Sympathize with Normalistas Ayotzinapa

Indigenous leaders call on the United Nations Forum on Business and Human Rights, resume international instruments in this field

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The Indigenous Peoples Caucus called the Working Group of the United Nations on Business and Human Rights, held in Geneva from 1 to 3 December, taking into account the discussions and conclusions of the Third Forum of the United Nations Business and Human rights, all conventions, treaties and standards on the rights of indigenous peoples, including the content of the final document of the World Conference on Indigenous peoples, adopted by the General Assembly on September 22, 2014 (A / RES / 69/2). 
Global Indigenous Caucus expressed at this international forum that binds to the demand for justice of mothers and parents of student teachers Ayotzinapa and civilians killed in Iguala Guerrero, Mexico 
They say, "we make our demand of the Mexican people of the live presentation of the forty-three students, mostly indigenous and peasant kidnapped by members of the Mexican police and we call on the United States of Mexico to be perform a serious investigation leading to trial and punishment of those responsible for these actions. Because they were taken alive, alive we want, "says the document.  
Participate in the Forum, Carlos de Jesus Alejandro, Federal Deputy, Bettina Cruz Velázquez, Assembly of Indigenous Peoples of the Isthmus in Defense of Land and Territory of Oaxaca, Marcos Matías Alonso, Enrique Victoria, Patricia Torres Sandoval of the National Coordinator of Women indigenous, Francisca de la Victoria Cross, the Casa dela Health "Hands States" indigenous Women, among others. 
In his proclamation, the caucus, coordinated by Bettina Cruz, also calls on states that are in the process of formulating and implementing their national plans for the implementation of the Guiding Principles, do the same.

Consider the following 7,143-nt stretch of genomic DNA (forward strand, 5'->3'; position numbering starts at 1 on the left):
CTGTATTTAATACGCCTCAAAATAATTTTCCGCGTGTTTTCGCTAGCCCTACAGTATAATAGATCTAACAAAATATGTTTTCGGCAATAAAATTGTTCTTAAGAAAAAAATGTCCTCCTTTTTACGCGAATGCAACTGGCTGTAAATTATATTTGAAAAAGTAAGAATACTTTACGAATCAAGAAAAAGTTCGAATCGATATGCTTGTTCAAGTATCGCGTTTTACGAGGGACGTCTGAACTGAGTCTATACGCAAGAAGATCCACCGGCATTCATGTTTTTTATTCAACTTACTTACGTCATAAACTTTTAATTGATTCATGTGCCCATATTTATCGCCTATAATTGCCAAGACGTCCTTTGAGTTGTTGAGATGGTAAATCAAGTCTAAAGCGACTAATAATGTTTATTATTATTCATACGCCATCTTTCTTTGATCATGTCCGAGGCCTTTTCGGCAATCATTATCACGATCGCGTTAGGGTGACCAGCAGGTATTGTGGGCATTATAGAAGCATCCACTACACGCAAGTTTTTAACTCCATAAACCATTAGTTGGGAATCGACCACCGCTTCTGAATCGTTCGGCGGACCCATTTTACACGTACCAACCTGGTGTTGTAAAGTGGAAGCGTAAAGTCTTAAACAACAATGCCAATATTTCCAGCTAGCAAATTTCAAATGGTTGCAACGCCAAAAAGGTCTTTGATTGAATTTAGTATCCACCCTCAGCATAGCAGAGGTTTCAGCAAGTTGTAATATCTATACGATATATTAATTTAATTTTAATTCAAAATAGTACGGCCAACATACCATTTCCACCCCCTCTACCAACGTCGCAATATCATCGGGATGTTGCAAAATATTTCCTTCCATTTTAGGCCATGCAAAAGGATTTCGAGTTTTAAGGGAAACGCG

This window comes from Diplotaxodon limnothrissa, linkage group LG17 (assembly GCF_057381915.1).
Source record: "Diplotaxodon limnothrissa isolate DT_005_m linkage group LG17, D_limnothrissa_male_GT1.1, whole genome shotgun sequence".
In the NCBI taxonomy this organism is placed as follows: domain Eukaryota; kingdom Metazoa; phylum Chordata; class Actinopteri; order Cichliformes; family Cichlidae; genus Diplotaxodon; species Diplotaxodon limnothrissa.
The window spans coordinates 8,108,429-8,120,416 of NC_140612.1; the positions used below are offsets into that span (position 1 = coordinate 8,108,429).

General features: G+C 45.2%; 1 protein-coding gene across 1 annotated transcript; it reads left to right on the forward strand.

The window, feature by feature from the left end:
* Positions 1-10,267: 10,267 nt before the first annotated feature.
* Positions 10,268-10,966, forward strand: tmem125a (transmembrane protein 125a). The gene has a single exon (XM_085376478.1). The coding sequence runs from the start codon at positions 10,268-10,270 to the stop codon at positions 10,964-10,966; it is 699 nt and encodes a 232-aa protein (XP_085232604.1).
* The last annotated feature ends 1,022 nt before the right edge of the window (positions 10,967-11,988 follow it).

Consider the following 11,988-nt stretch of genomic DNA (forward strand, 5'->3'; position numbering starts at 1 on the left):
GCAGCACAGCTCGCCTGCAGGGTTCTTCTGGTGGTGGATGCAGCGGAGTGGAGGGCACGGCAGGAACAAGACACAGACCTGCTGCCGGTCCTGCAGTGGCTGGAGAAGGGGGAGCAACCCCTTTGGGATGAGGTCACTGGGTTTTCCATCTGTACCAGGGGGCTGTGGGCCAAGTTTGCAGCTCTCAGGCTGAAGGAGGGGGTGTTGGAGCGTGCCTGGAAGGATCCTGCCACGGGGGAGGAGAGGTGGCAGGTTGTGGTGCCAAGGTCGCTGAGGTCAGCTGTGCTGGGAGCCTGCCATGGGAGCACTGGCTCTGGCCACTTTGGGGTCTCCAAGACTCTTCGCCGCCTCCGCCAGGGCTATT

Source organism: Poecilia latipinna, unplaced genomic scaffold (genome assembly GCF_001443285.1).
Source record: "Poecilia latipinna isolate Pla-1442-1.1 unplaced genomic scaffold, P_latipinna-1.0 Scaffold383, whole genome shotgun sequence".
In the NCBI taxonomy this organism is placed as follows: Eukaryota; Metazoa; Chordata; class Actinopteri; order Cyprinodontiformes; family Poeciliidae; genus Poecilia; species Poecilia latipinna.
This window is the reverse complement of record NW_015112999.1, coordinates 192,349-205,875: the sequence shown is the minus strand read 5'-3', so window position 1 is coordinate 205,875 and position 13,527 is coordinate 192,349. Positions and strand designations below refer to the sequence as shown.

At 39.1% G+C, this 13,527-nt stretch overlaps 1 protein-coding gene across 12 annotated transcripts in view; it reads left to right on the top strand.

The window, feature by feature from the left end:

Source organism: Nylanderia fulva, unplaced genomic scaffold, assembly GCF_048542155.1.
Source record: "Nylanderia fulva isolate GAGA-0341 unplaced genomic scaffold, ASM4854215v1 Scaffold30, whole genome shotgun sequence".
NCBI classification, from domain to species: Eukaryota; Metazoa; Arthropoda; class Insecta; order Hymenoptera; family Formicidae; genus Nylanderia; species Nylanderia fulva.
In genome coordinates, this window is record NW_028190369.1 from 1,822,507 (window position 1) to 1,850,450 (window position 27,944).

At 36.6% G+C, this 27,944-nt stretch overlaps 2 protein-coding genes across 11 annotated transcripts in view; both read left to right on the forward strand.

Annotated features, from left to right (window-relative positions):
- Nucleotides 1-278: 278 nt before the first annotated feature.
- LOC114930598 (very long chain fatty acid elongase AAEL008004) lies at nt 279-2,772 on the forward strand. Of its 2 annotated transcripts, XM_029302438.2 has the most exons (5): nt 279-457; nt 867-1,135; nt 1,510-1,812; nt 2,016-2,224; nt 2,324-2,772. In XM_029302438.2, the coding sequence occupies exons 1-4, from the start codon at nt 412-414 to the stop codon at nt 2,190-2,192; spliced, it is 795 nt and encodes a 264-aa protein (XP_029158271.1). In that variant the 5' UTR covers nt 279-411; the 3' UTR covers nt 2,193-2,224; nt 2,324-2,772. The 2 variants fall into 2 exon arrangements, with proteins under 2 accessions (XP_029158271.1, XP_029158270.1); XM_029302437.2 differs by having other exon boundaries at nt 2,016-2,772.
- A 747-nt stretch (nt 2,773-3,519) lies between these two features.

His voice was heard by the Forum organizers who announced that the Indian ruling will be read at the opening tomorrow December 2 at the Palais des Nations during the opening ceremony. 
Indigenous representations, expressed their support for the recommendations contained in paragraphs 3, 16, 20, 21 and 24 of the final document of the World Conference 
Recommends that States protect, and enforce companies with the responsibility of comprehensive remediation, when the rights of indigenous peoples have been violated because of business development and business projects:
The Caucus stressed that States must guarantee the right to free, prior and informed consent of indigenous peoples. 
In addition, expose, countries must undertake not to issue regulations and laws that restrict the exercise of this right and adapt its domestic legislation in line with international standards and commitments on the rights of indigenous peoples, such as the Declaration of the United Nations the Rights of Indigenous Peoples, adopted by the General Assembly on September 13, 2007. 
States point should guarantee the life of indigenous peoples and protect them from all threats. 
They say it is urgent to take measures to halt production and export of agro-toxic and not allow their use in areas and water sources of indigenous peoples in this regard, we reiterate the recommendation of the Permanent Forum on Indigenous Affairs, May 2014, to make a legal review of the Rotterdam Convention. 
States say, must respect and protect the economic activities that develop indigenous peoples within and outside their territories without criminalization without discriminatory tax burdens. 
"Indigenous entrepreneurs should have a strong presence in these discussion forums and the United Nations should encourage the realization of a Global Summit of Indigenous Business". 
A business approaches that they must take responsibility for the payment of guarantees to indigenous peoples who have given their free, prior and informed the implementation of its activities consent. 
Companies emphasize should implement comprehensive remediation mechanisms that include public recognition and sincere request for forgiveness for the harm they have caused to indigenous peoples. 
In the next Annual Forum on Business and Human Rights, should include a specific item on access to remediation for indigenous peoples.
They call for multilateral, governmental and non-governmental organizations not to support initiatives that promote that restrict or violate the rights of indigenous peoples (as has happened with the UNIP in Bolivia).

In its comments, complain that in this Third Forum on Business and Human Rights has taken a step backward in promoting opportunities for participation in the official event.
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